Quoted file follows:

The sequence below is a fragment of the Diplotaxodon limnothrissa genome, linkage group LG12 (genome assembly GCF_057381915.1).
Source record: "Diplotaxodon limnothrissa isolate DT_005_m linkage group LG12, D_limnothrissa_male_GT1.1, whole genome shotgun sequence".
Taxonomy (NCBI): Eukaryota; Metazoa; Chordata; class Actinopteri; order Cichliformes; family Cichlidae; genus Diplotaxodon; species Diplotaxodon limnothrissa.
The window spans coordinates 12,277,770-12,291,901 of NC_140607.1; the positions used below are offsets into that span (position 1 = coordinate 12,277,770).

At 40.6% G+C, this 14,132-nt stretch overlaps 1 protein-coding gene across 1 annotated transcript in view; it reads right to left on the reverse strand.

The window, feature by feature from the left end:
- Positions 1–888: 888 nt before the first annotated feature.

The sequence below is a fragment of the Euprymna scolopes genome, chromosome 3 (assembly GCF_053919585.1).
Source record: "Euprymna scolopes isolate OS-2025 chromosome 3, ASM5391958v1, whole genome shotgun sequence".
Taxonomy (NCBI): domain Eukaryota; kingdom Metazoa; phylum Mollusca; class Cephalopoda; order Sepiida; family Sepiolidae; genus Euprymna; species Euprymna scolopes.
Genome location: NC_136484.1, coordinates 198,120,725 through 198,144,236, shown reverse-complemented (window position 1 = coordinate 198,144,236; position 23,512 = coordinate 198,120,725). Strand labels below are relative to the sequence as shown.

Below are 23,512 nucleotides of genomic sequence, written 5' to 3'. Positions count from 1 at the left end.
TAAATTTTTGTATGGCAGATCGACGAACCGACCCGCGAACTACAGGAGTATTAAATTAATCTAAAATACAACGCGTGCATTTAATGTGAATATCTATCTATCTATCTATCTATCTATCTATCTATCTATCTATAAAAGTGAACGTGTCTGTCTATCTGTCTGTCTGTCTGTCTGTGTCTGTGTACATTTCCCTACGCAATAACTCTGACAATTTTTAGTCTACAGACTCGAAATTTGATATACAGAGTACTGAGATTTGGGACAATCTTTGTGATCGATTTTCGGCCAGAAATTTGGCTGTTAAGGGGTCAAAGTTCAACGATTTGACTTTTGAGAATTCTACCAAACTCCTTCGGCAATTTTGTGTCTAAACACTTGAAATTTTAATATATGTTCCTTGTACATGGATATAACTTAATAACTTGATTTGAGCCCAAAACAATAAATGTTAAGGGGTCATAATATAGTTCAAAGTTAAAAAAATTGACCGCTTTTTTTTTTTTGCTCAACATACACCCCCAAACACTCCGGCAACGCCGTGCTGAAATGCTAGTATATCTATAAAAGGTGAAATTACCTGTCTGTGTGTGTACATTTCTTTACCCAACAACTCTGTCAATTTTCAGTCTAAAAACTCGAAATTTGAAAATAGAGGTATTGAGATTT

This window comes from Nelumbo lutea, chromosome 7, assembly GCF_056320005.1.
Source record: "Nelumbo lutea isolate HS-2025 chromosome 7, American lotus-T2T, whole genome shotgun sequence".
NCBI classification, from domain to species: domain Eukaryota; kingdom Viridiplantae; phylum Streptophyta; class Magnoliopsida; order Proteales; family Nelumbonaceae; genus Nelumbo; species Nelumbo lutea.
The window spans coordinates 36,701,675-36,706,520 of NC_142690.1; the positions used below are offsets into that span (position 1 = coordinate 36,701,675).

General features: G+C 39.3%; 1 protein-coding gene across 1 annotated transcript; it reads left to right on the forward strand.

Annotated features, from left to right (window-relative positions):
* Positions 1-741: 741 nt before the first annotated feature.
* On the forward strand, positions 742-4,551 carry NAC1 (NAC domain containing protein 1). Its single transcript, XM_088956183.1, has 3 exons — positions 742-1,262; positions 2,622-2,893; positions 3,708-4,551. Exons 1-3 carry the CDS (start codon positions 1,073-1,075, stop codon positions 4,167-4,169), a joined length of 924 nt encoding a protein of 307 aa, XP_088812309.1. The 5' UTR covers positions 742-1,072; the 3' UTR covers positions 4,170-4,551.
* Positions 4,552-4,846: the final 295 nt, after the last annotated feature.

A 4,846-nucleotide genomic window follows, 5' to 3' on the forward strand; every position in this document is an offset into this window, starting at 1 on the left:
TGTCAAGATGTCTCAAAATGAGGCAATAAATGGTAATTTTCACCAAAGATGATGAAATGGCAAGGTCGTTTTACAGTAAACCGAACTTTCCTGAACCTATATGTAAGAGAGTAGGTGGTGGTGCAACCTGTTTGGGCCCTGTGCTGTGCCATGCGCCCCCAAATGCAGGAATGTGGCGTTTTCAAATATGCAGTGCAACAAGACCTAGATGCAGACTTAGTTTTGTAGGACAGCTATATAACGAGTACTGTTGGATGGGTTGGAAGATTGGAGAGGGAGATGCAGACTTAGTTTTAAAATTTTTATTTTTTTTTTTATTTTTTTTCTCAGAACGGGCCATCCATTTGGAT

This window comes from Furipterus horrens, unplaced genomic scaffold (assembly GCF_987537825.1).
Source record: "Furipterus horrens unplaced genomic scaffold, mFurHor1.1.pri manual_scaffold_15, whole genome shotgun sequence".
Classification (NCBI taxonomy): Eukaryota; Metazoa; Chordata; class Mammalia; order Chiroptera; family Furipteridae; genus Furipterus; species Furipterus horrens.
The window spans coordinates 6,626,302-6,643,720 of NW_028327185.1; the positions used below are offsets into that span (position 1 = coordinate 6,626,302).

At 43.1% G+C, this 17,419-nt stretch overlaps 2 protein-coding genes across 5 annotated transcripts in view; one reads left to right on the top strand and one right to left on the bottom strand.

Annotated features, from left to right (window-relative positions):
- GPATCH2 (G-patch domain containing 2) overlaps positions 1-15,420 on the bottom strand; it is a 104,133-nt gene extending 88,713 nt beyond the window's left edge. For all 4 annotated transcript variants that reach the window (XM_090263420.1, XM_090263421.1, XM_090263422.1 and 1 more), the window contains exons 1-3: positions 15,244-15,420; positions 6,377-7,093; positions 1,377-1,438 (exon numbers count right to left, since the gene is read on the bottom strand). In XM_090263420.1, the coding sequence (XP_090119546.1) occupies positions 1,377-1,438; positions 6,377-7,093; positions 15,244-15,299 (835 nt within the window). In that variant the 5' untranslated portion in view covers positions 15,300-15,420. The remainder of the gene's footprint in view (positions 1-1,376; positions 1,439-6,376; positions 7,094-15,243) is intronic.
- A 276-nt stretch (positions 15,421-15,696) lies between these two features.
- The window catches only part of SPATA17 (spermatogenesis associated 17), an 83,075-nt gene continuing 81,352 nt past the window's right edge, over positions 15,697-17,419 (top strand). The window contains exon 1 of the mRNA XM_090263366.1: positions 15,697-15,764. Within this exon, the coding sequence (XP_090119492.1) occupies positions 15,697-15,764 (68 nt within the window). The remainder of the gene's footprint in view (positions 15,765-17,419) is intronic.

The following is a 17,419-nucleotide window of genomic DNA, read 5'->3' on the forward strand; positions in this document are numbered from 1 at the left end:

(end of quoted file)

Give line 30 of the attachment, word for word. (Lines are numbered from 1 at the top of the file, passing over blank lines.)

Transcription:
Annotated features, from left to right (window-relative positions):